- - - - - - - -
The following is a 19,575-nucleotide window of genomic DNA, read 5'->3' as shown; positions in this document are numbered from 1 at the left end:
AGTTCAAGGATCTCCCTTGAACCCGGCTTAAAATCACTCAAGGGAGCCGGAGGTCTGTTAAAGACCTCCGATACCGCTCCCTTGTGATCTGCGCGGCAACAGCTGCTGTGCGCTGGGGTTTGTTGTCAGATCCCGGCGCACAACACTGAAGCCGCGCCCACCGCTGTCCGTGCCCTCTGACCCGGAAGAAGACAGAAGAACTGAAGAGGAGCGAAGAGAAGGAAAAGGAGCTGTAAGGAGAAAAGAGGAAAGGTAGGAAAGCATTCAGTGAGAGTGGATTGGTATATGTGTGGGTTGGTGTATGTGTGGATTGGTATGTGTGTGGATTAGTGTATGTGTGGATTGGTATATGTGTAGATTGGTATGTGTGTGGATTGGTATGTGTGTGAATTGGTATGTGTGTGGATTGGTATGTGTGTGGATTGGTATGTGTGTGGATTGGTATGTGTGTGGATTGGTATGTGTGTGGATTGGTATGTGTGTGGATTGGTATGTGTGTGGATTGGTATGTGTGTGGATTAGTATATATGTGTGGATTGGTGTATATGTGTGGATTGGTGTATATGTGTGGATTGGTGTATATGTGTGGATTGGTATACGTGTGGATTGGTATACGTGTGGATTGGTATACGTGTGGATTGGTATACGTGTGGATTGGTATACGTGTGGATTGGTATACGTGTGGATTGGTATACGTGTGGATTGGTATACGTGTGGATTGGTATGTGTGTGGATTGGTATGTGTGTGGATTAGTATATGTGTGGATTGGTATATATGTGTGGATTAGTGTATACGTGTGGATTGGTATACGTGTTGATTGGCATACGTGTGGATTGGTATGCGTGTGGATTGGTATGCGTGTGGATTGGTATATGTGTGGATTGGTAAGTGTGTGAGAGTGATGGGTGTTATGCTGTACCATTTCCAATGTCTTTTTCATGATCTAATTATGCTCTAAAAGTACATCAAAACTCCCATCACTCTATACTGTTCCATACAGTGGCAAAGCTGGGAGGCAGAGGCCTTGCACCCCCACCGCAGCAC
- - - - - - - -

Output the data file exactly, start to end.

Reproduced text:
The following is a 19,575-nucleotide window of genomic DNA, read 5'->3' as shown; positions in this document are numbered from 1 at the left end:
AGTTCAAGGATCTCCCTTGAACCCGGCTTAAAATCACTCAAGGGAGCCGGAGGTCTGTTAAAGACCTCCGATACCGCTCCCTTGTGATCTGCGCGGCAACAGCTGCTGTGCGCTGGGGTTTGTTGTCAGATCCCGGCGCACAACACTGAAGCCGCGCCCACCGCTGTCCGTGCCCTCTGACCCGGAAGAAGACAGAAGAACTGAAGAGGAGCGAAGAGAAGGAAAAGGAGCTGTAAGGAGAAAAGAGGAAAGGTAGGAAAGCATTCAGTGAGAGTGGATTGGTATATGTGTGGGTTGGTGTATGTGTGGATTGGTATGTGTGTGGATTAGTGTATGTGTGGATTGGTATATGTGTAGATTGGTATGTGTGTGGATTGGTATGTGTGTGAATTGGTATGTGTGTGGATTGGTATGTGTGTGGATTGGTATGTGTGTGGATTGGTATGTGTGTGGATTGGTATGTGTGTGGATTGGTATGTGTGTGGATTGGTATGTGTGTGGATTGGTATGTGTGTGGATTAGTATATATGTGTGGATTGGTGTATATGTGTGGATTGGTGTATATGTGTGGATTGGTGTATATGTGTGGATTGGTATACGTGTGGATTGGTATACGTGTGGATTGGTATACGTGTGGATTGGTATACGTGTGGATTGGTATACGTGTGGATTGGTATACGTGTGGATTGGTATACGTGTGGATTGGTATACGTGTGGATTGGTATGTGTGTGGATTGGTATGTGTGTGGATTAGTATATGTGTGGATTGGTATATATGTGTGGATTAGTGTATACGTGTGGATTGGTATACGTGTTGATTGGCATACGTGTGGATTGGTATGCGTGTGGATTGGTATGCGTGTGGATTGGTATATGTGTGGATTGGTAAGTGTGTGAGAGTGATGGGTGTTATGCTGTACCATTTCCAATGTCTTTTTCATGATCTAATTATGCTCTAAAAGTACATCAAAACTCCCATCACTCTATACTGTTCCATACAGTGGCAAAGCTGGGAGGCAGAGGCCTTGCACCCCCACCGCAGCAC